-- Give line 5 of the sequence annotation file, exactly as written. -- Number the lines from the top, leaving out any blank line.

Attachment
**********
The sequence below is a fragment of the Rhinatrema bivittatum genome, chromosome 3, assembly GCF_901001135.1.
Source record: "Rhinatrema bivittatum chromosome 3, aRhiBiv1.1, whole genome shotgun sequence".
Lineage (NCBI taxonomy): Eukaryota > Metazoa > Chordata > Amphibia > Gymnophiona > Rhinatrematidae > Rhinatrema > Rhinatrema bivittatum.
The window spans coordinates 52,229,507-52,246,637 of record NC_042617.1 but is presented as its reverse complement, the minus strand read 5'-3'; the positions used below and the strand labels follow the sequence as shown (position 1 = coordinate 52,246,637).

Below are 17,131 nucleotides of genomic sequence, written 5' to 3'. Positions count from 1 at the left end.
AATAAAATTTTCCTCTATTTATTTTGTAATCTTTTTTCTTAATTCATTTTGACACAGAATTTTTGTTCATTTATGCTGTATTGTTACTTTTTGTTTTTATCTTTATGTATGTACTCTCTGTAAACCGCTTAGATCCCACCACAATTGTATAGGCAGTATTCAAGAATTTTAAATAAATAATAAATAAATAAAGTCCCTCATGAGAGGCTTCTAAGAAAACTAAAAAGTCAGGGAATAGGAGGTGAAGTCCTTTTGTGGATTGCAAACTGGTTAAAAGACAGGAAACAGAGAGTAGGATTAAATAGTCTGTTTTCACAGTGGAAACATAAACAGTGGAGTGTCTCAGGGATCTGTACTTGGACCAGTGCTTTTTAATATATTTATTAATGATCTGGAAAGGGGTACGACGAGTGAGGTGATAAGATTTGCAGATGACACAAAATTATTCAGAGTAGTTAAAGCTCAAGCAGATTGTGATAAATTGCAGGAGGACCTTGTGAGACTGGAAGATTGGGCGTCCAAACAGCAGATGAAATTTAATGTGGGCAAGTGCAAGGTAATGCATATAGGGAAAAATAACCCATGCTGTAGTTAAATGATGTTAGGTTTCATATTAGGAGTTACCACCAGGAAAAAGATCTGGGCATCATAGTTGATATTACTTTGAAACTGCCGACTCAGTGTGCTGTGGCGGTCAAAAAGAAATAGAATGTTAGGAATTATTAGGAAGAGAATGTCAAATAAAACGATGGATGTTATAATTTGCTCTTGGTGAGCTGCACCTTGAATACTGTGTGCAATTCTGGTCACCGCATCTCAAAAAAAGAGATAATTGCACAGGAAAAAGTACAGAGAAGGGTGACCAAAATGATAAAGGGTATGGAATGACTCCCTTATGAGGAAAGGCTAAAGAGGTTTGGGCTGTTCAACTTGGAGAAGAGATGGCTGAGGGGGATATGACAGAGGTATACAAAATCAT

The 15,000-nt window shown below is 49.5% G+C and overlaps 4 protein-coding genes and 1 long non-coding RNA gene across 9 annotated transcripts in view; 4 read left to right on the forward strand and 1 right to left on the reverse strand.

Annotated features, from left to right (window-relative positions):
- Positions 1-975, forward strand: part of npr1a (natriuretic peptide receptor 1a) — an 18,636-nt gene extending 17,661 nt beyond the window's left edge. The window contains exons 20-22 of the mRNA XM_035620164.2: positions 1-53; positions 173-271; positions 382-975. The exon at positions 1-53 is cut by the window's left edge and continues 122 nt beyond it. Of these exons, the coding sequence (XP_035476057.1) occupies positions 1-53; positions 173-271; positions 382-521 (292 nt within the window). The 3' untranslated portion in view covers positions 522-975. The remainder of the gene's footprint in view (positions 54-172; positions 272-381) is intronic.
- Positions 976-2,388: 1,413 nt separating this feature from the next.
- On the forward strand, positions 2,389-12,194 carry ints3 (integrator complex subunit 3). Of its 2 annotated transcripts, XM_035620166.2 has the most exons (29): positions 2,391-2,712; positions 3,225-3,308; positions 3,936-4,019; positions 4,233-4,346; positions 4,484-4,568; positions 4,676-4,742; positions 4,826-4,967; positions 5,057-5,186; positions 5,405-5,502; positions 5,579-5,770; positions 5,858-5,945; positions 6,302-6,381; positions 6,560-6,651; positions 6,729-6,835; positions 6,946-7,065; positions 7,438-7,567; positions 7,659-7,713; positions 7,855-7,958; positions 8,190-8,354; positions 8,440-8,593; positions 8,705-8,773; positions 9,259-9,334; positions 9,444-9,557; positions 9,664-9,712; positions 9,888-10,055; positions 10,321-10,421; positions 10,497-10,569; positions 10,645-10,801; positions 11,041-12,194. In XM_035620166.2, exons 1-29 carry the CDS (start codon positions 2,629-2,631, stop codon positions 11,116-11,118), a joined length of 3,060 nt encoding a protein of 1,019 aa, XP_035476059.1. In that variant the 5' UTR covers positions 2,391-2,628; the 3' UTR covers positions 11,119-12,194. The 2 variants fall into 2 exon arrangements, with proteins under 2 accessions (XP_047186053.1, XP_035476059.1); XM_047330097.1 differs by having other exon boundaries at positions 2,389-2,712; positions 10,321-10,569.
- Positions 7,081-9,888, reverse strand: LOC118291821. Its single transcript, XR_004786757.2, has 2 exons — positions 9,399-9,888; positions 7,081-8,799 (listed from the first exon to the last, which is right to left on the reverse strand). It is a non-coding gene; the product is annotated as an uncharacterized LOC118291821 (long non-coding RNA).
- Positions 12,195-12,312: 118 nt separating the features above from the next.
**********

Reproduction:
Below are 17,131 nucleotides of genomic sequence, written 5' to 3'. Positions count from 1 at the left end.